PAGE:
The tone for "Porcelain and Pink" is playful. Every character has a very bubbly personality and their attitudes are very cheerful. They all seem to look on the bright side, except perhaps Lois who is aggravated at her sister, but even then they enjoy flighty banter with each other. Julie is extremely playful because she encourages the young man to speak with her.
The minor tone is eager. The Young Man
is very eager to reveal his most desperate feeligs to Lois (who is actually Julie). Julie is also eager to see what the Young Man thinks about her sister and that is why she pretends to be her. She also does it because it's fun :)
1. Julie is a symbol for mischief. She knows that she is up to no good but she doesn't care because it is entertaining to her. Even though she understands that the Young Man is in love with her sister, she plays with his emotions by pretending to be her.
2. The bath tub is a symbol for sibling rivalry. Julie refuses to finish early and Lois becomes very frustrated with her. The two begin playful banter which has an underlying sense of truth in it. Lois believes that Julie is too flippant and Julie thinks that Lois is too uptight.
3. The blank wall represents simplicity. The Young Man comments on the lack of pictures on the wall and asks if they are cleaning. He believed that lack of objects in a room is abnormal. The blank wall is a symbol of the simplicity in both of the girls' lives. Lois wants to get ready for her date, while Julie simply desires to finish her bath in peace.
There is no speaker in the play, but the person who best represents the theme is Julie Marvis. She is the best representative because she is the one who is mistaken for her sister. Instead of correcting the mistake however, she goes along with it.
The play consists of ONE ACT and
was read on a computer screen. The length
would be abut five pages long if it had been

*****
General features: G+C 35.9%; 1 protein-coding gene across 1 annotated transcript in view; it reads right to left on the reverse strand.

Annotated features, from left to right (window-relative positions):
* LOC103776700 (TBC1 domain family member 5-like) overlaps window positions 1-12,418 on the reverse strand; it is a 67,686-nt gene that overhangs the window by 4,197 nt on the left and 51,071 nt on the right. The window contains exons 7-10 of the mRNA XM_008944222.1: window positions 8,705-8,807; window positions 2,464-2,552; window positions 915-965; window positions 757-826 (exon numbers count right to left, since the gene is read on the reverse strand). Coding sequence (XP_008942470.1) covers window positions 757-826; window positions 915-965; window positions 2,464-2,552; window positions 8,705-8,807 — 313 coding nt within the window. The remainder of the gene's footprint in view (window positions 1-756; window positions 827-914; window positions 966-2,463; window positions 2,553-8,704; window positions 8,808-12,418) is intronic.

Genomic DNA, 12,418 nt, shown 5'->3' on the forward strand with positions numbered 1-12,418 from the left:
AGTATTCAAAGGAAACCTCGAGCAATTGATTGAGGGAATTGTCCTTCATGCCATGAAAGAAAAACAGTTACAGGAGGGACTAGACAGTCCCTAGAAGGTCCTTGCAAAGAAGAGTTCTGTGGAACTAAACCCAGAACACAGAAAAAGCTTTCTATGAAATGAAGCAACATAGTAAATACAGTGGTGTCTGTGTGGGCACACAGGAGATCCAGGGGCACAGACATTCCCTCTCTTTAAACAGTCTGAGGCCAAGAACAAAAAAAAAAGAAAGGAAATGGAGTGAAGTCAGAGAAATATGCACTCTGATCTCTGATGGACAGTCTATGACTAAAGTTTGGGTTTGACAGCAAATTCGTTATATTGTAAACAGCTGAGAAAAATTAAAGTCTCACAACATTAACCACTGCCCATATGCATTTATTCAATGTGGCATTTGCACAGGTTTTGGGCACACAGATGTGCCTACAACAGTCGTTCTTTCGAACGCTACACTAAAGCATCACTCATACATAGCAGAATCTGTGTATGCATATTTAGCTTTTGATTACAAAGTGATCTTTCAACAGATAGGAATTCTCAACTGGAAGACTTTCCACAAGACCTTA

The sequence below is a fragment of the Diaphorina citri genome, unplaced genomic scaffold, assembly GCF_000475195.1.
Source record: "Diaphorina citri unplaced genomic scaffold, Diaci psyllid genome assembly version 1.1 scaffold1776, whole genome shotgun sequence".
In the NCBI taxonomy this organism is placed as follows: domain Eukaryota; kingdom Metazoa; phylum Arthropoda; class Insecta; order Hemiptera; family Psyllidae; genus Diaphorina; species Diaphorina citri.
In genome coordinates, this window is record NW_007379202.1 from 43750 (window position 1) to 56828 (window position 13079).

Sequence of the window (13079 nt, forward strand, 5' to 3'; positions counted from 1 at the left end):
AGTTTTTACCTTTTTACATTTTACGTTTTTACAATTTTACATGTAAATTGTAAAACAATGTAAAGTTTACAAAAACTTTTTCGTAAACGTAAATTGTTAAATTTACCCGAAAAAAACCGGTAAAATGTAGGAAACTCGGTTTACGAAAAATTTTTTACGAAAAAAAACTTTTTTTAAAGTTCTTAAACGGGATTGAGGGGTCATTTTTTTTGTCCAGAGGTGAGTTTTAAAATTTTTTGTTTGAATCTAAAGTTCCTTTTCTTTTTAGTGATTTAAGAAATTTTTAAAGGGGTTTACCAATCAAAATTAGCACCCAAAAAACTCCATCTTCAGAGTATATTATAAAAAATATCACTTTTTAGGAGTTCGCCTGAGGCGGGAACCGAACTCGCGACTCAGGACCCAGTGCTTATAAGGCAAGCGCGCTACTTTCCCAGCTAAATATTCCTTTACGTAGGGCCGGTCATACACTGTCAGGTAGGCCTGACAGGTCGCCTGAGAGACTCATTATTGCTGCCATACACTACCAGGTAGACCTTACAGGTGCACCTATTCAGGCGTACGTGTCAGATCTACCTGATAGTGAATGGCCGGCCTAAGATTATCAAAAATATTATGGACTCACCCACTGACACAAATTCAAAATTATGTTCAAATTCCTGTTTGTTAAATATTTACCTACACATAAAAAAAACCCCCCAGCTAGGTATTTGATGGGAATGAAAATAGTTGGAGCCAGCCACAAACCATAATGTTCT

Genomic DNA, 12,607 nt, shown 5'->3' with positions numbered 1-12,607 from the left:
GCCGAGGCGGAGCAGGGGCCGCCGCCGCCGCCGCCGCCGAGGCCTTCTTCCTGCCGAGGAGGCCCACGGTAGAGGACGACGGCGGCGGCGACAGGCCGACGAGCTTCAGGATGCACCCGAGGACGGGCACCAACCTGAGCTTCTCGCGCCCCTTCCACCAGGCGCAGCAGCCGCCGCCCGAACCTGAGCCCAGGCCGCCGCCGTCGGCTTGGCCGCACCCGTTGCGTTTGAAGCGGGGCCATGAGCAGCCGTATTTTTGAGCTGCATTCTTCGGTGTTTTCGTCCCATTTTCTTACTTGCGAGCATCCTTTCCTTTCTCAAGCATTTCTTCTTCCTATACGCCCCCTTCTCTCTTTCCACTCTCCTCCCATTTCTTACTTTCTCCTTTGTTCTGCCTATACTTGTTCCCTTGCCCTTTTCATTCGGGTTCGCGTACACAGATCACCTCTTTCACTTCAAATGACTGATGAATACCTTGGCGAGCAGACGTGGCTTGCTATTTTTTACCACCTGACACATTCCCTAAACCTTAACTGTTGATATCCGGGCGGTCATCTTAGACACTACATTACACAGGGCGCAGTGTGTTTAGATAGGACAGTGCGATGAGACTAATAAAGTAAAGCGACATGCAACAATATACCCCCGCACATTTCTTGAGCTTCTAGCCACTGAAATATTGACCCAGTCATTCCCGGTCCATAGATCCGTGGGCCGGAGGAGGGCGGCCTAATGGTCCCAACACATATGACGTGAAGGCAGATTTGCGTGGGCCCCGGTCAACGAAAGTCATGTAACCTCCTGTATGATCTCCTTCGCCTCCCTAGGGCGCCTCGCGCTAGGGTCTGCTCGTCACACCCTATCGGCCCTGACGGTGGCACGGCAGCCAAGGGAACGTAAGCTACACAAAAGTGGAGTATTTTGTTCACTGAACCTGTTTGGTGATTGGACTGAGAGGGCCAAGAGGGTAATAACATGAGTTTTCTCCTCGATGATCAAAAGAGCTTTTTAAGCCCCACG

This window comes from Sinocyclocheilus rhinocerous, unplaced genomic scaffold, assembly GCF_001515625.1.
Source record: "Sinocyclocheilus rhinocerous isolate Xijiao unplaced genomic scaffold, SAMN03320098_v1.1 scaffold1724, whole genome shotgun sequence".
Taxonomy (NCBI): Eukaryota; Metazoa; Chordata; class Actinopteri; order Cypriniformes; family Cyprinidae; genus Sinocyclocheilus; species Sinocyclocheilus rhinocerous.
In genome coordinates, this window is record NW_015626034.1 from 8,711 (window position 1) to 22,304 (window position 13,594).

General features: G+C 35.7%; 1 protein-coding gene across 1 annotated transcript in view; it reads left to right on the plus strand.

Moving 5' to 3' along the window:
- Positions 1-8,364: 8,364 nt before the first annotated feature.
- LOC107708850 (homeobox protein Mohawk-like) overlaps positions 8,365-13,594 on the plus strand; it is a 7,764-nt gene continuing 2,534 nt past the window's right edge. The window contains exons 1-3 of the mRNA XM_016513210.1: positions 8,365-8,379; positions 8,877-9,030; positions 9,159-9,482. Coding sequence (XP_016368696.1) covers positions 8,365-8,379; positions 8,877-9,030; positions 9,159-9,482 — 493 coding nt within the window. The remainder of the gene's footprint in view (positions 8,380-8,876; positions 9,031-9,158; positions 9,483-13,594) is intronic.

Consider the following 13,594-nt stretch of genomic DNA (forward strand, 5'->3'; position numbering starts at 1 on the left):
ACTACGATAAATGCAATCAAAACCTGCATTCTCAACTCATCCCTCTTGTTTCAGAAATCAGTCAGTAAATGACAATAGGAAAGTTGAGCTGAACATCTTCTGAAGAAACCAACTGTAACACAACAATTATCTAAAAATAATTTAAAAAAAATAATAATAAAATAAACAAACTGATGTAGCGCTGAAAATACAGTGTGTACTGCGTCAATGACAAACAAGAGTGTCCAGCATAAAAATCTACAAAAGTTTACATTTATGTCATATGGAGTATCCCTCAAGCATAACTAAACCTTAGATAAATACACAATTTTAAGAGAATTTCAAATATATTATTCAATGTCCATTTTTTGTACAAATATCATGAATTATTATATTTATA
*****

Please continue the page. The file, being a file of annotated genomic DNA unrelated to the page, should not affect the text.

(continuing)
printed on paper and there is only one scene as well. There are three characters and the setting is the Marvis' home. More specifically in the bathroom. Their is a brief description in the beginning about who and when the play was written.
1. "JULIE: No. I'm happy as a garbage-man's dog and I'm giving a little concert."
1. Simile- "JULIE: No. I'm happy as a garbage-man's dog and I'm giving a little concert".
2. Metaphor- "JULIE: (Wisely) Don't let her kid you! Experience is the biggest gold brick in the world. All older people have it for sale".
3. Dramatic Irony- "THE YOUNG MAN: I loathe these modern dances. Oh, Lois, I wish I could see you. Come to the window".
The genre of "Porcelain and Pink" is Realism. "Where romanticists transcend the immediate to find the ideal, and naturalists plumb the actual or superficial to find the scientific laws that control its actions, realists center their attention to a remarkable degree on the immediate, the here and now, the specific action, and the verifiable consequence" (A Handbook to Literature 398). This play's genre is realism because Julie can be defined as an extreme realist. She focused completely on the here and now and simply went with the flow, not caring about the consequences.
Harmon, William. A Handbook to Literature. 12th ed. Boston: Longman,